BP has also kept a tight grip on information about the spill, despite the fact that the Coast Guard, the National Oceanic and Atmospheric Administration (NOAA), and the Environmental Protection Agency (EPA) are all operating in the area. And there are reasons to believe that BP is significantly misrepresenting the extent of the problem. The firm has repeatedly claimed that 5,000 barrels of oil are leaking into the sea each day—which Hayward described as a "relatively tiny" amount compared to the "very big ocean." But outside experts have said the real number is likely far higher—one of the worst-case estimates is as high as 95,000 barrels daily. Confronted about the discrepancy, Salazar told a Senate panel last Tuesday that the government was setting up a task force to determine the most accurate figure—nearly four weeks after the spill began.  (NOAA head Jane Lubchenco told reporters on Thursday that the 5,000-barrel figure "was always understood to be a very rough estimate.")

Under heavy pressure from the media and members of Congress, BP finally released a live feed of the spill site on Thursday, which will allow outside experts to evaluate the flow of oil. But BP still appears to be asserting control over some areas affected by the spill. A CBS news team was chased off a Louisiana beach last week, and Mother Jones' Mac McClelland was barred from a tar-slicked beach by a sheriff on Friday and informed that she'd have to obtain permission from a BP "liaison" to talk to local residents.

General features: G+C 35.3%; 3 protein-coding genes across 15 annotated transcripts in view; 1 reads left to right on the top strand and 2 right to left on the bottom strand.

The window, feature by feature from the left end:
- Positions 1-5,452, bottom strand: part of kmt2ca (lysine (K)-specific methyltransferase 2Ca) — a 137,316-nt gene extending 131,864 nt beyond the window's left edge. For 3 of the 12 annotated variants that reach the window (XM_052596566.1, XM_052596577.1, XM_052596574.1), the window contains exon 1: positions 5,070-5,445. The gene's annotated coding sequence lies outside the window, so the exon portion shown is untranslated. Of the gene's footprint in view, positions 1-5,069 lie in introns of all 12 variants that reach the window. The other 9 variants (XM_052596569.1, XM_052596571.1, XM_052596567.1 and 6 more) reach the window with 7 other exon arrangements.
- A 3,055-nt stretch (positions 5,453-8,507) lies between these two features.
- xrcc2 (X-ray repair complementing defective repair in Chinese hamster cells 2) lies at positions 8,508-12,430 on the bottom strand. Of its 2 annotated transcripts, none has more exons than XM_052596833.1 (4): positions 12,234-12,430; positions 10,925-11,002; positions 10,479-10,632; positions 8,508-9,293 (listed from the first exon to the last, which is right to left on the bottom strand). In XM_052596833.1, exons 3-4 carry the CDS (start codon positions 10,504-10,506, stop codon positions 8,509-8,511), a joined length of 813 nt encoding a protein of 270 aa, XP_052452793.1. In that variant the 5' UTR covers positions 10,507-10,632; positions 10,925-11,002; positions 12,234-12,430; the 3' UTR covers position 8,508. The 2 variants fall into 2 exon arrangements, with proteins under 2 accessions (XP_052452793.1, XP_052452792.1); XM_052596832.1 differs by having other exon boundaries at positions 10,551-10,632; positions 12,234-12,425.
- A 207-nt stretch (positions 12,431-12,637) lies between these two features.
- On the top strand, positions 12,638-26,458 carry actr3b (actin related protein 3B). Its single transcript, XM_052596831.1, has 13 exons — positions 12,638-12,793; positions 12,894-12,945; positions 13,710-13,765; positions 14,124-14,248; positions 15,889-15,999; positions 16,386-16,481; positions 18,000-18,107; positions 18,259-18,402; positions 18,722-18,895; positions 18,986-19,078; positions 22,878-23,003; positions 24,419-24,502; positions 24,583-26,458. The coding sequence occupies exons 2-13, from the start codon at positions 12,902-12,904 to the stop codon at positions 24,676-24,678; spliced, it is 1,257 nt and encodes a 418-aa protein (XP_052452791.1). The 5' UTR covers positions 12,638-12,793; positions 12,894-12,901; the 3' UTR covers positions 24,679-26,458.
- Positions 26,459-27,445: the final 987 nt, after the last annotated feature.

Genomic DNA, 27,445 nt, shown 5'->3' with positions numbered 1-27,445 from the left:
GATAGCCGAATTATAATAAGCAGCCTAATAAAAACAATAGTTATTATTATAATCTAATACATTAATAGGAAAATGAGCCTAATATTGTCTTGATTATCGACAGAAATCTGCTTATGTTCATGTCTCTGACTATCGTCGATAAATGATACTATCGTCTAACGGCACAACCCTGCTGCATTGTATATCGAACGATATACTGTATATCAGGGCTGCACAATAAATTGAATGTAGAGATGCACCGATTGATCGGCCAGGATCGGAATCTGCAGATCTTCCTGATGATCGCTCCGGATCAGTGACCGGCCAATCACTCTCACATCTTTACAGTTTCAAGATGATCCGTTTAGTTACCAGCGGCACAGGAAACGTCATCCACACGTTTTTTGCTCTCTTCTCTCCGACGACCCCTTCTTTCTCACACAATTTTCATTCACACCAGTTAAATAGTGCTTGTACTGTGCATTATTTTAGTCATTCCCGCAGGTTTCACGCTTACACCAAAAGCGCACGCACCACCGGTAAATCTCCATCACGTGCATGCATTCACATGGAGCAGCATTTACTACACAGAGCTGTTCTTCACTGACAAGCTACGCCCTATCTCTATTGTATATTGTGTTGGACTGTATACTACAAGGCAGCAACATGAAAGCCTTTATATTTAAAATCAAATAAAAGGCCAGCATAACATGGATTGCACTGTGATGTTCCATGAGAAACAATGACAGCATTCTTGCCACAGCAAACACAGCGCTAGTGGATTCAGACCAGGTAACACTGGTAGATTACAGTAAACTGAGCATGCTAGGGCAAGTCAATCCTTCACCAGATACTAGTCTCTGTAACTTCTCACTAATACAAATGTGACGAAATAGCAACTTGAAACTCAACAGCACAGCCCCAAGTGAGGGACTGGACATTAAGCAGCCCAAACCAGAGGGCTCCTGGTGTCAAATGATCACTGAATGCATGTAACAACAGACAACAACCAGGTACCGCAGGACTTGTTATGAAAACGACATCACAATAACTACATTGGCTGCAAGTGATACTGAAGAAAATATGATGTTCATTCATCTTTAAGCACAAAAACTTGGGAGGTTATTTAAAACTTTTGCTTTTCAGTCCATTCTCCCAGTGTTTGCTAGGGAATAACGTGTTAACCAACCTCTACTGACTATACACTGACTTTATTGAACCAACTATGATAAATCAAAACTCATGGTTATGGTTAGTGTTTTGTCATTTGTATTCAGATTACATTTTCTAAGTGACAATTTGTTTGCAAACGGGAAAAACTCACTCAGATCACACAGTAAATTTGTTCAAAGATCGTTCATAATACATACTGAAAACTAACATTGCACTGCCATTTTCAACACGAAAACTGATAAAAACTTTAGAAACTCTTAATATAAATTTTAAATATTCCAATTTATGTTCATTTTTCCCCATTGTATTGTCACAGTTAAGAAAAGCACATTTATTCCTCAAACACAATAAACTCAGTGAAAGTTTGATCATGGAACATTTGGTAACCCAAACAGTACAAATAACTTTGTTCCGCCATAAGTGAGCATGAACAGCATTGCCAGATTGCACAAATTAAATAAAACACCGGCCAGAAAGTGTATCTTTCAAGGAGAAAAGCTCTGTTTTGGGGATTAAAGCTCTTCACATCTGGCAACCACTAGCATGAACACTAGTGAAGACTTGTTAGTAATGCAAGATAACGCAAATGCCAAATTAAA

Greenpeace and Citizens for Ethics and Responsibility in Washington (CREW) have filed Freedom of Information Act requests seeking all of the information the government has on the spill. The groups believe that the administration knows a lot more about the scale of the disaster than it's let on. "This is a government with lots of smart people in it," said Damon Moglen, global warming campaign director at Greenpeace. "Did nobody do the math?"

For almost four weeks, the Environmental Protection Agency also allowed BP to dictate the choice of chemical dispersant used to prevent the oil from spreading. Scientists raised concerns that BP's chosen dispersant, Corexit, could cause significant harm to marine ecosystems. But although the Environmental Protection Agency directed BP to find a less toxic alternative last Thursday, the oil giant has refused to do so, and continues to withhold crucial information about the chemicals it's spraying over the Gulf.